On July 24, 2015, the Public Utilities Commission of Ohio’s (“Commission”) staff filed a Natural Gas Pipeline Failure Investigation Report (“Report”) regarding a home explosion that occurred on March 21, 2015 in Upper Arlington, Ohio that caused an estimated $9 million in damages to approximately 20 properties and rendered a number of homes uninhabitable. The filing of this Report indicates that the explosion may have been caused by Columbia Gas of Ohio’s (“Columbia”) failure to properly remove an old gas line from service. The Report indicates that the old service line, although not being used, remained connected to an active main line and was not properly plugged or sealed. The Commission staff indicated in the Report that Columbia’s actions may constitute a violation of the Commission’s pipeline safety rules. It remains to be seen how Columbia will respond to this Report, what action the Commission will take and whether lawsuits will be filed against Columbia for damages caused by the explosion.
I recently published an article on this case with additional details of the Report and next steps.
The U.S. District Court for the Eastern District of Michigan rejected a party’s attempt to “slice and dice” its cleanup costs between Sections 107 and 113 of the Comprehensive Environmental Response, Compensation and Liability Act (“CERCLA”) in Ford Motor Co., et al. v. Mich. Consolidated Gas Co., et al., Case No. 08-13503, E.D. Mich. (Feb. 10, 2015). Citing existing case law, the court concluded that if a party is eligible to bring a Section 113 contribution claim, then that party can only bring a Section 113 claim and cannot separately pursue its allegedly “voluntary” costs under Section 107.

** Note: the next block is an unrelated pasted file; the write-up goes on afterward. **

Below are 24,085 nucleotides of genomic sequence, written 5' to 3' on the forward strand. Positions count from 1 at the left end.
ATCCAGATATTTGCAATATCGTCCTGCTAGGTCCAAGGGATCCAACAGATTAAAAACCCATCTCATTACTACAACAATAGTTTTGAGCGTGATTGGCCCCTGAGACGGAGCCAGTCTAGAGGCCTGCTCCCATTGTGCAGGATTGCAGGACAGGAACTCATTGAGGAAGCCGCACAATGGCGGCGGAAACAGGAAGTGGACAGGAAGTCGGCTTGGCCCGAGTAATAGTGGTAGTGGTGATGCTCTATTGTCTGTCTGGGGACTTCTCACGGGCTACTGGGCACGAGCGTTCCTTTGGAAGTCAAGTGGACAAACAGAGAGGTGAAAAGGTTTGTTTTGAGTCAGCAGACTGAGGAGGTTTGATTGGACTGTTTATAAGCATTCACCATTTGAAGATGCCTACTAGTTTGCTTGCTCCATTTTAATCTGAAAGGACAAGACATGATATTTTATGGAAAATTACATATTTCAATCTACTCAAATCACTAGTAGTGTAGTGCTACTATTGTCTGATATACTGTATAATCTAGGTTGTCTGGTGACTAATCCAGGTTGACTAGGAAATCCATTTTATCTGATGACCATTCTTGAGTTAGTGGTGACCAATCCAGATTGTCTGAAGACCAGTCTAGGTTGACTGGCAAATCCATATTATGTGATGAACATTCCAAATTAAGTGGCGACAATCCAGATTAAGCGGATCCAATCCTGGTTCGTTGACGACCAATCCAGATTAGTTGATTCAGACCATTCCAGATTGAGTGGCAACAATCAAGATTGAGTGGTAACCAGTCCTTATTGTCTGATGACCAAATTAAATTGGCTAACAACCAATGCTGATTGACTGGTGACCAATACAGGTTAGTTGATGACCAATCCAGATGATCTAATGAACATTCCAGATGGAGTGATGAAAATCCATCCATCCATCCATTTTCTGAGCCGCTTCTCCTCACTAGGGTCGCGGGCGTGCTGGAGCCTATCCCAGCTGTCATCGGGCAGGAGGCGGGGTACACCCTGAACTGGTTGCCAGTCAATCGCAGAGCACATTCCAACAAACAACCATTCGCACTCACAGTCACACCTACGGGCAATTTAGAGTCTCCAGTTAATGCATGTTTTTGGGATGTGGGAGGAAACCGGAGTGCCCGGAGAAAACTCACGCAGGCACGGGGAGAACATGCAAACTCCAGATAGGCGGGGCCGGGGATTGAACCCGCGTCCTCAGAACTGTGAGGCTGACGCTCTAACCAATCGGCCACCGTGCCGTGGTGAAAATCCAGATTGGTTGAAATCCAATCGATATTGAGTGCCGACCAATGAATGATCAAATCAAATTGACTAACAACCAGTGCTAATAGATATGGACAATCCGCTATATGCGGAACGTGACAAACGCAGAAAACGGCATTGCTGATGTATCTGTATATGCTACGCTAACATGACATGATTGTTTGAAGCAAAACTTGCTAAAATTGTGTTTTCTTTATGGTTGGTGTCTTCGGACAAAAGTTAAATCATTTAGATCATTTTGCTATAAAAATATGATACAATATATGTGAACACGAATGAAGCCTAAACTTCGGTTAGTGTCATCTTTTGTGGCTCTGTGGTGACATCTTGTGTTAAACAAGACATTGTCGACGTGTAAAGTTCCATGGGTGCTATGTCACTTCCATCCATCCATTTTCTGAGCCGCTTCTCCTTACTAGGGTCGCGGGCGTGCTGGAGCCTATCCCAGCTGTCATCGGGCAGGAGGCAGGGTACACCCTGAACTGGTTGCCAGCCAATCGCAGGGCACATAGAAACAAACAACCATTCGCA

This decision is another important example of courts refusing to let a party re-characterize Section 113 costs as Section 107 costs. The case also illustrates the importance of the procedural posture of a case when determining whether a Section 107 or Section 113 claim is appropriate.
I invite you to read my recently published article discussing this case in more detail.